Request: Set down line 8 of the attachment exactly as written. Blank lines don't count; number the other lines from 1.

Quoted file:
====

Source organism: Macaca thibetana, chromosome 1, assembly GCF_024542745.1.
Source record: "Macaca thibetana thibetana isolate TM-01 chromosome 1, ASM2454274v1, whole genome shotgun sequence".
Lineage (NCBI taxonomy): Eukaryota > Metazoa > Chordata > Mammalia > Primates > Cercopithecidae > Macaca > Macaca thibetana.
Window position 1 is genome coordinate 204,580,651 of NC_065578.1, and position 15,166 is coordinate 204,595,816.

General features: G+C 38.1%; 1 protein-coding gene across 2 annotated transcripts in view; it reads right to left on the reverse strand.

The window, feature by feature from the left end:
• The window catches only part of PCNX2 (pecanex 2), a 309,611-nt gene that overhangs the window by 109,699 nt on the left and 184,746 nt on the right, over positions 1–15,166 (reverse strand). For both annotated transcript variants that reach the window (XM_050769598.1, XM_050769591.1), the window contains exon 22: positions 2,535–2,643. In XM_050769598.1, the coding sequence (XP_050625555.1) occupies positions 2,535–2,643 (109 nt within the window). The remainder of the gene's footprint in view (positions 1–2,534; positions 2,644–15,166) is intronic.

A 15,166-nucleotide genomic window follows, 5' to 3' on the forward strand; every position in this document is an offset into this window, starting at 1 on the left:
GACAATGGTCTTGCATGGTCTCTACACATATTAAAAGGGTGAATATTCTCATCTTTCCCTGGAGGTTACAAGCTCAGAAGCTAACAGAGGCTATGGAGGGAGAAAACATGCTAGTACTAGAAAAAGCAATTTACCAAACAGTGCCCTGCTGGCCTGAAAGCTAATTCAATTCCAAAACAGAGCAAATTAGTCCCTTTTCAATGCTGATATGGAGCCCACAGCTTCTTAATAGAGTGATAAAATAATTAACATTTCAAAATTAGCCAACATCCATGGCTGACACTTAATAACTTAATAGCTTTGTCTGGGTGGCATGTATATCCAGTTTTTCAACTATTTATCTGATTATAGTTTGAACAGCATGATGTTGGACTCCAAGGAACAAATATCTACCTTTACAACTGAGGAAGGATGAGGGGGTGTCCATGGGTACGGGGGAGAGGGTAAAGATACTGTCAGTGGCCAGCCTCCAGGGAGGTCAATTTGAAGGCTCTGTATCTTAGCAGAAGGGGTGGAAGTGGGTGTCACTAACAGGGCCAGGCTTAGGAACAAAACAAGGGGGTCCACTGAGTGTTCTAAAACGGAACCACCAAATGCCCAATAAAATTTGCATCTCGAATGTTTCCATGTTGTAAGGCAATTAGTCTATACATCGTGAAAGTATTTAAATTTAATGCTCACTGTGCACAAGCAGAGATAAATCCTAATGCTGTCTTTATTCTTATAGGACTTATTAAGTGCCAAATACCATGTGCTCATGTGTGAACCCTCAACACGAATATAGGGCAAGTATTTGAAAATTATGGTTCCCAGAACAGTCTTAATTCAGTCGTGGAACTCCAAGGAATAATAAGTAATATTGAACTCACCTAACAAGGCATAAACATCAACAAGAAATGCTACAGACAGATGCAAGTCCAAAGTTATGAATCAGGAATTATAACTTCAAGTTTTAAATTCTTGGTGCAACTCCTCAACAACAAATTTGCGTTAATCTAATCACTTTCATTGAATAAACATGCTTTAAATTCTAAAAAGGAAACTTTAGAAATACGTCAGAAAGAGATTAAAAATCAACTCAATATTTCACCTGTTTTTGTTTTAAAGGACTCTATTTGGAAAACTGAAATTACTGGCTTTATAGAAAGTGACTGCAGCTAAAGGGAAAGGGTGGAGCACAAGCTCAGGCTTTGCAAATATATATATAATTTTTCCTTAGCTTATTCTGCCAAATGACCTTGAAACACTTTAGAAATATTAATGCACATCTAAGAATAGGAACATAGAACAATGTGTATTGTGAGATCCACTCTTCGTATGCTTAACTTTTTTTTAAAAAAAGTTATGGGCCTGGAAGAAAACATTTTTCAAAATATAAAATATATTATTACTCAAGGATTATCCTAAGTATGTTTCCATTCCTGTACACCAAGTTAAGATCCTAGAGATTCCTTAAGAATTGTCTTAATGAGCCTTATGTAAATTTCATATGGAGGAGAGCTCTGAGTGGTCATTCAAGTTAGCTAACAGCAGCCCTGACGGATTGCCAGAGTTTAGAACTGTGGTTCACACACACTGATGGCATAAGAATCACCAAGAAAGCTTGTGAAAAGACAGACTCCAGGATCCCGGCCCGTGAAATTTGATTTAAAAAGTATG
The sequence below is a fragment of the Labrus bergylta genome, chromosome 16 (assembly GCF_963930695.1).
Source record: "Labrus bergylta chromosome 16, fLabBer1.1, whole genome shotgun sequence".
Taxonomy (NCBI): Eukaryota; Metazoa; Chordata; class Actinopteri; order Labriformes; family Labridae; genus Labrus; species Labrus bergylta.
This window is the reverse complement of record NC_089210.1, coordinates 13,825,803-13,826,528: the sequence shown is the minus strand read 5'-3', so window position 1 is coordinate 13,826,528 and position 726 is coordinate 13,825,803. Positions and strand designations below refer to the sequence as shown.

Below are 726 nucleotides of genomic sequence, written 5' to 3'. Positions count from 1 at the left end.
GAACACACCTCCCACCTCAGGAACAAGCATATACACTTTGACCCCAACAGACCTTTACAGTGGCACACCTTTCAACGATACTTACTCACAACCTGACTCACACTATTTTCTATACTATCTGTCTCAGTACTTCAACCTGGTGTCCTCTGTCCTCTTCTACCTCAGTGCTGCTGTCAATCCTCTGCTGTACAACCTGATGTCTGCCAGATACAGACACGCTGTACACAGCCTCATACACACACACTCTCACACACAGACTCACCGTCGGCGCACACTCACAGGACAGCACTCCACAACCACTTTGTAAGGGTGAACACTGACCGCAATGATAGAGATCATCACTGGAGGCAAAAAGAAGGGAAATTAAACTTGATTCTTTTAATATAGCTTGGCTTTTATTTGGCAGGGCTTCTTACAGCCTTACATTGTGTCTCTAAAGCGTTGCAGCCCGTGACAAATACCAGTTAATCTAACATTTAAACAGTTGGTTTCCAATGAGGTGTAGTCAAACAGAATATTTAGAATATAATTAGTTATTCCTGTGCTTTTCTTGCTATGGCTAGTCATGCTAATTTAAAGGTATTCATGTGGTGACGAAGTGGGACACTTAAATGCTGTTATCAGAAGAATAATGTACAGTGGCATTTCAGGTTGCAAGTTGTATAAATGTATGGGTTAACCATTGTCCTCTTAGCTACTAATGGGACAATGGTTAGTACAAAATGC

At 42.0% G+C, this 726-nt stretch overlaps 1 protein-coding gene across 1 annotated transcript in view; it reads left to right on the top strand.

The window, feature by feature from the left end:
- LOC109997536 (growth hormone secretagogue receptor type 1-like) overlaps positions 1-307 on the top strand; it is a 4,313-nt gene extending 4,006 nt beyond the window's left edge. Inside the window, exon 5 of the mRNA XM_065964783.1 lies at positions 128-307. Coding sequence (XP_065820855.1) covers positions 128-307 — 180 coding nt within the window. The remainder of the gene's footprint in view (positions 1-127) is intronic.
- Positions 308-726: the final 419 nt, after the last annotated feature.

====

A 15,166-nucleotide genomic window follows, 5' to 3' on the forward strand; every position in this document is an offset into this window, starting at 1 on the left: